Exporting mp3 files to burn onto a cd

I have done this before but it has been awhile.
Yesterday I recorded my vinyl records, 45s, and went to export them.
It appeared the first time that only ONE song went bc that’s all it showed in the box for “tracks”.
I burned the cd from my media player program on a diff computer and only ONE song went on bc I tested it in my car.
So I redid it and said how many tracks i had.
I burned it again with a new cd, and only ONE song again!
I did save the project in my audacity program, luckily…
What is going on???
Also, I will add …when i have the files on my laptop that I saved, ALL the songs are there!
I can play it from my laptop but that doesn’t work to play in my car and ESP not work to make cds for my friends–what I was trying to do!

That’s not related to Audacity.

There are 2 kinds of CDs… Audio CDs which don’t have “computer files” and “data CDs” which have computer files (like MP3 or WAV, etc.)

Some car stereos (and of course all computers) can play MP3s, but not all.

You should configure your CD burning application to make an “audio CD”. (You don’t want actual MP3 files burned to the disc.)

Normally, the burning application can convert MP3s to the audio CD format, but MP3 is lossy compression and audio CDs are lossless so you should avoid the lossy compression step. Although audio CDs are not WAV files they use the same underlying format as 16-bit, 44.1kHz, stereo, WAV.

Maybe try a different burning application, or try to find some online guides/help for whatever you are using.

I use ImgBurn and a Cue Sheet. Not the easiest way to do it, but with a cue sheet, you can control the “layout”. I copy a known-good cue sheet and edit it with Windows Notepad. It’s just a text file with .CUE file extension.

I looked back and how i ALWAYS burn cds and my files are ALL MP3s.
I do think it is an audacity thing bc of the way i originally saved it.
Besides, like i said, when it’s on my laptop it shows all 48 min or 53 min or whatever I have made from my vinyls.
I have done this countless times with windows media player–what I use to burn cds for audio and they are all MP3s that I have bought off amazon. I know of nothing else i have ever used. Because like i said, I just checked my files on windows media player. The place i rip, burn and etc. cds.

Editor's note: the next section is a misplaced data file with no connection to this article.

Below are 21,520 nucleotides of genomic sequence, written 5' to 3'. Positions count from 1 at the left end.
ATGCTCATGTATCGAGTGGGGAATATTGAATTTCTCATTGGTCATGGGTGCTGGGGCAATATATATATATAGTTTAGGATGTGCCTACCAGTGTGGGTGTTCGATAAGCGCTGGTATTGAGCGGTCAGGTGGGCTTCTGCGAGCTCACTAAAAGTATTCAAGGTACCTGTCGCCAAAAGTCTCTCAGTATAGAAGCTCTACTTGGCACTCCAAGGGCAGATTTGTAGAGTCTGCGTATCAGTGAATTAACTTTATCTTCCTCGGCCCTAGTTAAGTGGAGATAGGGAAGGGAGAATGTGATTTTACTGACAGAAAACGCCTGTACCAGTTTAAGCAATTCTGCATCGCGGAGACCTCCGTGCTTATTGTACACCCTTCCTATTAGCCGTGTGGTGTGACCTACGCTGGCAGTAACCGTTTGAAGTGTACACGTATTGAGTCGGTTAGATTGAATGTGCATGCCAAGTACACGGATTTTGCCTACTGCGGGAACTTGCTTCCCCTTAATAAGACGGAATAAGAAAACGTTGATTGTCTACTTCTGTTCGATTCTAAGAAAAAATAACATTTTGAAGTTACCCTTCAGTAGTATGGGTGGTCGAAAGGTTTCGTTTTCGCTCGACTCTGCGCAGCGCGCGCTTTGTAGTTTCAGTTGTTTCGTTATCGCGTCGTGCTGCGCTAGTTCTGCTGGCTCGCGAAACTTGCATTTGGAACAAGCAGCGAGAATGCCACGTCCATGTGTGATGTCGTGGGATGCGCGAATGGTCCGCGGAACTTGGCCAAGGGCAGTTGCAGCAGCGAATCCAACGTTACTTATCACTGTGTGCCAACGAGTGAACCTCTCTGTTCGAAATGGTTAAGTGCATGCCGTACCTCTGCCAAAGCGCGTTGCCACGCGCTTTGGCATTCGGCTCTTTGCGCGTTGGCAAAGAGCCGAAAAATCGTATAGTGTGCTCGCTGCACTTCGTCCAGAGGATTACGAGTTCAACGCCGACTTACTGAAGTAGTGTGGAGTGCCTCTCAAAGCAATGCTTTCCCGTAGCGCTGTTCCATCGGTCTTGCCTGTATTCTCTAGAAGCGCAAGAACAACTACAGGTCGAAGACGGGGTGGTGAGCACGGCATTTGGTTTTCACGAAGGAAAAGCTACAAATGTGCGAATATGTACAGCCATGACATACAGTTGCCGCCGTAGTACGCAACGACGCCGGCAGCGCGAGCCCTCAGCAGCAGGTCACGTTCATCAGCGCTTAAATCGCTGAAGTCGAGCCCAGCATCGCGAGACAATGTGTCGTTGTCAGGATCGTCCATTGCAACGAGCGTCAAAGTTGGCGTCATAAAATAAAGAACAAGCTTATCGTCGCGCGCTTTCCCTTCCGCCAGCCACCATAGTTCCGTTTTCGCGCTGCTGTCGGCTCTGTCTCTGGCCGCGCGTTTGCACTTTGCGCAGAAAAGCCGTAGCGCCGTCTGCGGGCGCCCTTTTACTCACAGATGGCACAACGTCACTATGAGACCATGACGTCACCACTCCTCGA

I appreciate your help but it’s an odd thing I have never run across.
I also tried to take the files from my laptop and put it on a cd through an external drive…it goes for awhile but then stops…that seems to be a different issue.
I will try an older laptop that has an internal cd slot and see if that works.
Thanks again and i will consider your thoughts but like i said before, this is an "odd’ thing to only do 1 song of about 15…and do so twice.

What does Windows show on the CD? Are you configured to show file extensions? If you’re seeing “MP3” you don’t have an audio CD. Audio CDs usually show “CDA” (CD audio) but that’s an abstraction… There are no actual CDA files on the disc and you can’t copy and paste them to your hard drive. They have to be “ripped”.

The file size is also a clue. Uncompressed CD audio is about 10MB per minute and MP3s are typically 2MB per minute depending on the amount of compression (bitrate). The data on the audio CD will be decompressed and “expanded” to 16-bit/44.1kHz stereo.

Yes, most burning applications can decompress MP3 to make an audio CD. But MP3 is lossy compression. Data is thrown away to make a smaller file and you should avoid it unless you need or want the smaller-compressed files.

MP3 is NOT “terrible”… It’s better than vinyl (as long as you avoid low bitrates). But it’s an extra step to compress and decompress and it can make the audio worse. And with repeated compression (such as opening an MP3 for editing, and then exporting again as MP3) some “damage” accumulates with every generation of compression.

In that case, you can’t avoid MP3. :wink: But you said it was a 45’s this time.

Computers aren’t as picky as audio CD players… Any computer can play just-about any audio file. Most DVD players can also play MP3, WAVs, and other “computer audio files”.

This might not be the problem… It’s one possibility, and maybe your car stereo can play MP3s.

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